“The talk of last summer was [Netflix’s] ‘Stranger Things,’ and the talk this summer is [HBO’s] ‘Game of Thrones,’” said Bock. “It used to be ‘What’s playing this summer in theaters?’”

Nicole Rifkin for Variety

That, in turn, is triggering an intense selloff of exhibition stocks. Since the beginning of August, the top four theater chains in North America lost $1.3 billion in value. The bleeding may continue as the box office slide accelerates. If the second quarter was bad, just wait until the next one — estimates are that ticket sales could fall 15% year over year.

The major studios may be the ones being punished for raiding the franchise larder too many times, but it’s been a downright brutal few weeks for independent players. EuropaCorp stands to lose tens of millions on “Valerian and the City of a Thousand Planets,” a $180 million passion project from founder and director Luc Besson that will be lucky to hit $60 million at the domestic box office. Broad Green, the independent studio behind “A Walk in the Woods,” announced it was shuttering its production division and laying off 20% of its staff after years of flops.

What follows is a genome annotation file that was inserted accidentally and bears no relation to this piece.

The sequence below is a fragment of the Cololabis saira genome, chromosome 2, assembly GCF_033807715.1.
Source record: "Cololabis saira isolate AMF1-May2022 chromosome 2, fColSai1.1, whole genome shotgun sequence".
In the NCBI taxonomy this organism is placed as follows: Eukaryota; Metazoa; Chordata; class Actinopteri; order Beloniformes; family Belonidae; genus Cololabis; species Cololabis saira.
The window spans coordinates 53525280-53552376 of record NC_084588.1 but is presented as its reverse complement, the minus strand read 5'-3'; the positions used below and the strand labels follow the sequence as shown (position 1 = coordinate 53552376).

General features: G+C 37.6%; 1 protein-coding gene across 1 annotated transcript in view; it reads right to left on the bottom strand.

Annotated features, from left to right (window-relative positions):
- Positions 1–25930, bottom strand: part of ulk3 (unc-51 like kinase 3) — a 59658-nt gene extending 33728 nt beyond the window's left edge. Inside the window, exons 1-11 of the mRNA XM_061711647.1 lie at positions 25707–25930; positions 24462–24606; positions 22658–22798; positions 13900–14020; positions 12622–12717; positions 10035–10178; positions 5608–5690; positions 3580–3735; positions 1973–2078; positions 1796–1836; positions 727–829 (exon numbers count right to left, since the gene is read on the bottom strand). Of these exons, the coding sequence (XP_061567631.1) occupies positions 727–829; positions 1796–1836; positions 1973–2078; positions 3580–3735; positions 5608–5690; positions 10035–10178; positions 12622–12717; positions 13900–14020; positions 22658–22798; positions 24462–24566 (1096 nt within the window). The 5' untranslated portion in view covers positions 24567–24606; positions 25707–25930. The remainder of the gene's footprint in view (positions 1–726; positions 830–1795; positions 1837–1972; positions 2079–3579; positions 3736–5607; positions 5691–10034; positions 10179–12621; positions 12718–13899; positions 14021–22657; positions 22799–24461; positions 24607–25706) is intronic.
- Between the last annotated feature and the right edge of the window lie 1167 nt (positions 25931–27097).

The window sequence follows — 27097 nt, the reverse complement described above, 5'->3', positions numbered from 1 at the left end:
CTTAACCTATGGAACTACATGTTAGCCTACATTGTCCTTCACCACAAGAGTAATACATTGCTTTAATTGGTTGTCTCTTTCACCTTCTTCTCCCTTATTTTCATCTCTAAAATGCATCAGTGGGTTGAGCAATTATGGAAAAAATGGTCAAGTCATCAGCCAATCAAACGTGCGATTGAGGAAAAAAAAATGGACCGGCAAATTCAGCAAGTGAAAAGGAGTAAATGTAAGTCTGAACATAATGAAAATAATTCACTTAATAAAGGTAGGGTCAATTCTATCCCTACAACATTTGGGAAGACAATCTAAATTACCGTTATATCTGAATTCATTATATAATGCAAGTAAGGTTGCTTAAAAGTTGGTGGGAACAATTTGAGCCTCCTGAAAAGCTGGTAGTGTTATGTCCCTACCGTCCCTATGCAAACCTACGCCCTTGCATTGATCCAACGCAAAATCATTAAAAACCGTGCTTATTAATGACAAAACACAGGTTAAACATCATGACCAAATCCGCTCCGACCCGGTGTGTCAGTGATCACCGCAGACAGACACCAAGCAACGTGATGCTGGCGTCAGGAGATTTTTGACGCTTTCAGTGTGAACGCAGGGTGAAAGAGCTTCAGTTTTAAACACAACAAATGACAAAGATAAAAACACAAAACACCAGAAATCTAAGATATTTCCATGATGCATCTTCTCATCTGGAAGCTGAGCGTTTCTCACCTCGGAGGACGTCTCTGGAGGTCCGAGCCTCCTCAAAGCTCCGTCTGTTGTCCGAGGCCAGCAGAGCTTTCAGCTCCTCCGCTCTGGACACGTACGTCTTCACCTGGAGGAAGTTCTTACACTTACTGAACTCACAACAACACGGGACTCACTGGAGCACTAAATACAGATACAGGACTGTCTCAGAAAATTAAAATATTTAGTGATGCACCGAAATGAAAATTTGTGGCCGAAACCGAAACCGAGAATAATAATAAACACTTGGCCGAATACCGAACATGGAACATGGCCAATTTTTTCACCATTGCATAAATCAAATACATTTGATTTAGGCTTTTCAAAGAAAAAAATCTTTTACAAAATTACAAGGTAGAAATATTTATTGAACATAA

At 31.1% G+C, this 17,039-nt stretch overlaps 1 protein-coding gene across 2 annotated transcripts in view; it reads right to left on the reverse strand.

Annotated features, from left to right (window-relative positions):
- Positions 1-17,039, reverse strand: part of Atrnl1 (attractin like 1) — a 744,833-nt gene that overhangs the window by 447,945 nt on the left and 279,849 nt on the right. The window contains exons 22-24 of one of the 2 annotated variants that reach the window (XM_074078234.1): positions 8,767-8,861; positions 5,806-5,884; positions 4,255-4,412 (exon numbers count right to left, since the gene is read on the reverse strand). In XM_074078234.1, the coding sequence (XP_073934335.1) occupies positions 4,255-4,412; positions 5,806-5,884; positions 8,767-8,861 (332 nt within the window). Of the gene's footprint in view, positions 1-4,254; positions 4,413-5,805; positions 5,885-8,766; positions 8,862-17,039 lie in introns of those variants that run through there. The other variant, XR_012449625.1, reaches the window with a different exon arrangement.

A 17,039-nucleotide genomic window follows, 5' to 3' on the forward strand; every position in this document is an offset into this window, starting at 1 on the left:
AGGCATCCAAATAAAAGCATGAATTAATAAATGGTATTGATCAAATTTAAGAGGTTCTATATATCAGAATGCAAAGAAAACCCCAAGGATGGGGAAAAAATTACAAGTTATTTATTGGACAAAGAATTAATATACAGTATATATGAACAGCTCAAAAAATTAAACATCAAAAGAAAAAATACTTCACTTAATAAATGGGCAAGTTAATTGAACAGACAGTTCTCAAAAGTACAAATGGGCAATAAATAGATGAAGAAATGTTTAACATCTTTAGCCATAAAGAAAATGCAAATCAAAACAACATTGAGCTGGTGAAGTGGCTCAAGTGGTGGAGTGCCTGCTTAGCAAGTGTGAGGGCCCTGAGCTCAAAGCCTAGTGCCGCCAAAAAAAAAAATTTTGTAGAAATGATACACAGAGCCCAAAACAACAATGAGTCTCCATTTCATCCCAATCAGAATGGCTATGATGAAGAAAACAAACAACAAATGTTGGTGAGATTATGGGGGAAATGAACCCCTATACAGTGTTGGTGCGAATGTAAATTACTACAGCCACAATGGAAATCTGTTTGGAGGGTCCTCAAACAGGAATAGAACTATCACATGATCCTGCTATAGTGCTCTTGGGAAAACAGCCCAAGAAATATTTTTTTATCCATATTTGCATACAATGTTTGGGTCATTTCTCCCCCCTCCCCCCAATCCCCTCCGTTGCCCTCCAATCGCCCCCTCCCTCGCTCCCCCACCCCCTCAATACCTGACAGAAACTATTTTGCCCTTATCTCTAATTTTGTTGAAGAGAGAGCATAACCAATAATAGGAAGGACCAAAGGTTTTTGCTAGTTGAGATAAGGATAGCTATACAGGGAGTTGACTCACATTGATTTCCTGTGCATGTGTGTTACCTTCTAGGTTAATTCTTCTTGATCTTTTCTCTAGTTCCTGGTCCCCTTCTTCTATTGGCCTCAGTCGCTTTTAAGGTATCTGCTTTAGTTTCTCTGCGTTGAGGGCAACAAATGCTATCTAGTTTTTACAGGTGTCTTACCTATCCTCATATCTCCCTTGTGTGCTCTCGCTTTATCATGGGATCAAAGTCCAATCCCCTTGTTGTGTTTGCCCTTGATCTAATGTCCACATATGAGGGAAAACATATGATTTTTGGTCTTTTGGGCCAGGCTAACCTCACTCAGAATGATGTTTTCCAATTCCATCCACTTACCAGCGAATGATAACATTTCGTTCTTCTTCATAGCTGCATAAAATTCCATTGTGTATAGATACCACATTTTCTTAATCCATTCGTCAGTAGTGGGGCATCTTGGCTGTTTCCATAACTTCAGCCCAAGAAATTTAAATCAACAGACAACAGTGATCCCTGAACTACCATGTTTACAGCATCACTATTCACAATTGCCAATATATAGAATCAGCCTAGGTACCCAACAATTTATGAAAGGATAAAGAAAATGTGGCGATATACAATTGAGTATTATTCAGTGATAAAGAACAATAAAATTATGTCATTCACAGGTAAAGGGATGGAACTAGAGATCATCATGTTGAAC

The uncertainty is also inspiring consolidation in the indie space. Open Road, which backed 2016’s Oscar winner “Spotlight,” sold to Tang Media on Aug. 7 for an undisclosed sum, while Hasbro nearly snagged Lionsgate last week before talks broke down.

New independent distributor Annapurna scored a critical hit with its first release, Kathryn Bigelow’s “Detroit,” but the $30 million-budgeted drama about the 1967 riots will struggle to break even despite a major marketing push.